Bennington mounted a pile of molds and raised his hand. The murmur of voices dwindled away into silence. The sun came in through the spreading skylights, and Bennington stood in the center of the radiance. He was a man, every inch of him, and not a man among them could deny it. There are many things that are recognizable even to crass minds, and one of these is a man. Genius they look upon with contempt, but not strength and resolution; they can not comprehend what is not visible to the eye.

“Fire away, boss!” said a voice from the crowd.

Many of the men smiled, but there was no answering smile on the face of the man on the molds.

“I have but few words to say to you men, and I trust for the sake of your families that you will weigh carefully every word I utter.” Bennington took his father’s letter from his pocket and unfolded it. “You are about to take a step such as you all will live to regret. My father never threatened; he acted. I shall follow his example. You are on the verge of striking. I shall recognize the strike only at the moment you decide to leave the shops. You will strike without cause, without justice, simply because you are commanded to do so by your leader.”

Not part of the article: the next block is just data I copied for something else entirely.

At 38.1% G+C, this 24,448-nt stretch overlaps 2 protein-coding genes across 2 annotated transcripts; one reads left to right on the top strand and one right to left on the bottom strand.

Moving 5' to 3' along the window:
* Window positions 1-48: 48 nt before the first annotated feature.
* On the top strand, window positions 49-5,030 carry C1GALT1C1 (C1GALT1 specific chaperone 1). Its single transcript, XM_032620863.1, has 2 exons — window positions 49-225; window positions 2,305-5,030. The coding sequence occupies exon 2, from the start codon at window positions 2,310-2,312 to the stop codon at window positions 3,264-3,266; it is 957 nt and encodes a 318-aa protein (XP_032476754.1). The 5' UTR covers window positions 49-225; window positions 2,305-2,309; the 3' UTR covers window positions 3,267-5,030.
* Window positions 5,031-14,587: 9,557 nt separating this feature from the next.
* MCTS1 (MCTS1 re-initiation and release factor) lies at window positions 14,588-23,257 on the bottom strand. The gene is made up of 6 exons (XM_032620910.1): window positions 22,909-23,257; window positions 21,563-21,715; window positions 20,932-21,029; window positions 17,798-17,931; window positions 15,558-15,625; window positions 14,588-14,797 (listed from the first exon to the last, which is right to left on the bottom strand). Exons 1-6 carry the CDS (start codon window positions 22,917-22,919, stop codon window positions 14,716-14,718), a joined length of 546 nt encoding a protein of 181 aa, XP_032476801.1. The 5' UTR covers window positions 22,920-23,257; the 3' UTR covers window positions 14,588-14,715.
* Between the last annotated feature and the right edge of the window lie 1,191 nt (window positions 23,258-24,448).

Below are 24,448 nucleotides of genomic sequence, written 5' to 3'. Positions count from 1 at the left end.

“Hold on, Mr. Bennington!” cried one of those nearest him. “We have the right to vote, and we voted against your policy in hiring a non-union man.”

“Put it that way if it pleases you,” replied Bennington. “I say that you strike simply to show how strong your power is. It is a fine thing to have power, but it is finer by far to use it only when justice makes a cause. But power is a terrible weapon in the hands of those who can not direct it wisely. Let me come to facts. Your wages are the highest in the city, five per cent. above the union scale; your hours are the shortest; there is no Sunday-night shift; you have at your pleasure a gymnasium and a swimming-pool; you are each of you given a week’s vacation in the summer on full pay, a thing no other concern of the kind in the state does; all the machinery is flawless, minimizing your chances of danger; in fact, you draw pay fifty-two weeks in the year in the squarest shop in the world. If any man wishes to deny these things, let him stand forth.”